Enthusiasm from people and the concerned department after a polio case has finally marked the National Pulse Polio Programme (NPPP). The first day of the programme, January 7, 2007 set a new 'optimistic and healthy outcome' and registered an average of over 80 per cent-90 per cent immunization in the state.
Project Director RCH Nagrota Dr Rakesh Khajuria and Chief Medical Officer Jammu Dr Shahid Mogual, who are monitoring the Jammu region, appreciated the response from the people to their call to combat Polio.
Both administrative heads said that the response of the people was healthy on the first day and they hoped to touch the set mark of 18.0 lakh children below 5 years approximately.
They said after the first day of Anti Polio, transitory teams of volunteers will conduct a door to door campaign to ensure that no child in the above said group will be left un-immuinized.
Encouraged from the first day's response, Dr Khajuria buoyantly said that tentative coverage of immunization on the very first day in Jammu division was quite healthy touching 82 per cent in Doda; 86 per cent in Jammu; 84 per cent in Kathua; 88 per cent in Rajouri; 90 per cent in Poonch and Udhampur covering 1/3 of the district's child population.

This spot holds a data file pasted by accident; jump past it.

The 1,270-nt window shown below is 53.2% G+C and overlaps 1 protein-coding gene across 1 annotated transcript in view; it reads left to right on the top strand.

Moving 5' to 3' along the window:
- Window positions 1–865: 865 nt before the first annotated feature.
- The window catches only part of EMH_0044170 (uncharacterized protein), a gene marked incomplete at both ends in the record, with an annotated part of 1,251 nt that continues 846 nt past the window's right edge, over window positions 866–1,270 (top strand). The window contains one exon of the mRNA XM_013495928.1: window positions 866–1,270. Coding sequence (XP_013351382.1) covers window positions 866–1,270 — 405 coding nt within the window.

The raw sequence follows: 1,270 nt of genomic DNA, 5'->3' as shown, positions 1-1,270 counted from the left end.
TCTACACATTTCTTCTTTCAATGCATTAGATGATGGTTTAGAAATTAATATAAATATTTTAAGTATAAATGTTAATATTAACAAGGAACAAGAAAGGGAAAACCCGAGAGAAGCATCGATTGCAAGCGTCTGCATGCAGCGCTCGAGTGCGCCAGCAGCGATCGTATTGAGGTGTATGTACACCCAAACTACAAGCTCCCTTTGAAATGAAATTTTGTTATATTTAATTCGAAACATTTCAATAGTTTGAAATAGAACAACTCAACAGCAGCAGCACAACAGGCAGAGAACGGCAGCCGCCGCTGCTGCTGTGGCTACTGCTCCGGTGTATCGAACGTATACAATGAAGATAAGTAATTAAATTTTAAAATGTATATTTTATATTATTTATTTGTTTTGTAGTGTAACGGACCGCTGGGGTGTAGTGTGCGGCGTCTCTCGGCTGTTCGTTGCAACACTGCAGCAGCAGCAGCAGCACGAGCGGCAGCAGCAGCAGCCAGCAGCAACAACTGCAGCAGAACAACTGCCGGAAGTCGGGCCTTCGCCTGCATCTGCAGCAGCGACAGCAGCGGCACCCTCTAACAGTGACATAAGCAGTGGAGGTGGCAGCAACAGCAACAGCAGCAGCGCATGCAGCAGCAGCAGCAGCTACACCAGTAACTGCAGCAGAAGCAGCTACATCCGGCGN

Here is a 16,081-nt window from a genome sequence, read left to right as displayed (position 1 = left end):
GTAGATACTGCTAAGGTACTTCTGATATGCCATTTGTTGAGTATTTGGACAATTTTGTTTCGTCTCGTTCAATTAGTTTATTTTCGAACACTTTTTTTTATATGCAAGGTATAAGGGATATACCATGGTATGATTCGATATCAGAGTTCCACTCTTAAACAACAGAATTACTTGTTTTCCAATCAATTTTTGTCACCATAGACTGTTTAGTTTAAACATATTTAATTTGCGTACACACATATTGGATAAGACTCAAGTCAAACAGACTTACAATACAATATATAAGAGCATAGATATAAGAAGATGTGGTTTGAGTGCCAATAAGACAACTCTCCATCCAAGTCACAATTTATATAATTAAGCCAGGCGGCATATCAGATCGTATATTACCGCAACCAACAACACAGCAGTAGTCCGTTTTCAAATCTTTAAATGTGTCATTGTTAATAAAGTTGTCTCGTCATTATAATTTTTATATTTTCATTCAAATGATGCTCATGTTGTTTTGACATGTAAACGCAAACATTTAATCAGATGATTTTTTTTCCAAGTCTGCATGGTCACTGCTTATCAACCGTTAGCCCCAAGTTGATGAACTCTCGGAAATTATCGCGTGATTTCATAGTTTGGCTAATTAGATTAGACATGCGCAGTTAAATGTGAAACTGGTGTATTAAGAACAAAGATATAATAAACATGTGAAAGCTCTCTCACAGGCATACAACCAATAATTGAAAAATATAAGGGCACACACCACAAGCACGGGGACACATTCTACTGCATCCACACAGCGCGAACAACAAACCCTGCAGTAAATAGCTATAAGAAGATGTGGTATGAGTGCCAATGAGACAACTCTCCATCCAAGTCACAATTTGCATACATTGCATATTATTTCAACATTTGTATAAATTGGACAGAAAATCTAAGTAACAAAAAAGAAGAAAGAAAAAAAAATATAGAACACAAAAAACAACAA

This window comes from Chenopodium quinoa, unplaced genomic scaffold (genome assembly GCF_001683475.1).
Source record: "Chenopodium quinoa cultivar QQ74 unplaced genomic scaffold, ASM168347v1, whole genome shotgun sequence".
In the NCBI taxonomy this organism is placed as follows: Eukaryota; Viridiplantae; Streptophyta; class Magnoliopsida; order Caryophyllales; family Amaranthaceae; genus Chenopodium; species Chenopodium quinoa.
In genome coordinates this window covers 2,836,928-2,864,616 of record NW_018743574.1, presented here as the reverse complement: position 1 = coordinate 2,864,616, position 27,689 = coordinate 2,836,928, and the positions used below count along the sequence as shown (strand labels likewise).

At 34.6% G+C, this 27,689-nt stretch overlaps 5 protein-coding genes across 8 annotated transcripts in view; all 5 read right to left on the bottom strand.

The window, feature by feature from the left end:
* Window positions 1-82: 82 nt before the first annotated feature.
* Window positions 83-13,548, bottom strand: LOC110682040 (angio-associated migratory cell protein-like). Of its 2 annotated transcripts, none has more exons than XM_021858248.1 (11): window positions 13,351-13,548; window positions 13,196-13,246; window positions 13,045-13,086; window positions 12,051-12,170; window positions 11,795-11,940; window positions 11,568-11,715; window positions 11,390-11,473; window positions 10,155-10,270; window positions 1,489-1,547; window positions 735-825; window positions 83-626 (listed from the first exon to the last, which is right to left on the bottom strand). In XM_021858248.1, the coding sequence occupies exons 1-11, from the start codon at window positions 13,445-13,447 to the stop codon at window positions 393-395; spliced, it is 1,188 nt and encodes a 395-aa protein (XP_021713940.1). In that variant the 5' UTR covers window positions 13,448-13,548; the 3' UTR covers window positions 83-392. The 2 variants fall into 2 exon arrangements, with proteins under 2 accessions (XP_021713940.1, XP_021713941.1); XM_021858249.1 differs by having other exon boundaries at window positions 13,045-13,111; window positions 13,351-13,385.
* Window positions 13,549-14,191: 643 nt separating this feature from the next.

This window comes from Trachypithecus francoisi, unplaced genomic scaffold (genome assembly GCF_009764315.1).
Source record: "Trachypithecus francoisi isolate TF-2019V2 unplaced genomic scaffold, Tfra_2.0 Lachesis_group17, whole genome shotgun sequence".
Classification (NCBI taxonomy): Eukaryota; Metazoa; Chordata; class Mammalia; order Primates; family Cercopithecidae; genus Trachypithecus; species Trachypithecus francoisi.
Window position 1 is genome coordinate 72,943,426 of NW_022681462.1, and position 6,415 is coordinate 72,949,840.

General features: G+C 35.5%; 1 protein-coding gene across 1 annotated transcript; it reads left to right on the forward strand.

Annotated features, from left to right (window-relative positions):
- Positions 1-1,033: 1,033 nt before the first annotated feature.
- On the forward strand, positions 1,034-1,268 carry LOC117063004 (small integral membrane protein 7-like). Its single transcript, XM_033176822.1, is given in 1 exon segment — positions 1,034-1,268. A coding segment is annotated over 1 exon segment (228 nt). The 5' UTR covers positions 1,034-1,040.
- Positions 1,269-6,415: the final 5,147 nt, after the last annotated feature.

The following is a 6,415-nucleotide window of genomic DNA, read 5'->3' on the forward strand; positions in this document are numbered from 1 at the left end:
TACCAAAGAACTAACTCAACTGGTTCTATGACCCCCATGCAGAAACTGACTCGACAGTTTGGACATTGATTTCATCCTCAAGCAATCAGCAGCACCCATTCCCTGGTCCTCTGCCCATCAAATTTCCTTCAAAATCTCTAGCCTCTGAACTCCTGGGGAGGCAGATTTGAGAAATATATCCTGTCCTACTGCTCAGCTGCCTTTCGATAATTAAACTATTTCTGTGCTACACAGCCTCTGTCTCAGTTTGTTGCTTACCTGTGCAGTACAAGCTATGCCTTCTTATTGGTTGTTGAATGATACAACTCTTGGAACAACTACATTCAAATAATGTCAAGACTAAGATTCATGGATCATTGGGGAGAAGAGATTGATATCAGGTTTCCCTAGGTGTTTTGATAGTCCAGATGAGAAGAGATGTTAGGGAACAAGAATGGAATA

Assistant Director Family Welfare Srinagar Dr Salim Rahmen told that the NPPP concluded the first day of the first phase with Leh taking a lead by registering 99 per cent. Dr Salim mentioned that Anantnag registered 76 per cent; Srinagar witnessed 82 per cent coverage of NPPP; Budgam registered 89 per cent; Pulwama and Baramulla each touching 90 per cent.
He further said Kargil, though could not be contacted, will record over 90 per cent coverage despite the cold wave unlike the past.
The authorities have pulled up their socks for the first phase in the wake of a polio case detected in Jammu and a reportedly sharp rise in Acute Flaccid
Paralysis (AFP) cases in Jammu and Kashmir in 2005 and 2006.
National projections regarding AFP and polio have listed a sharp rise in AFP cases in Jammu and Kashmir in 2006 from 107 AFP cases in 2005.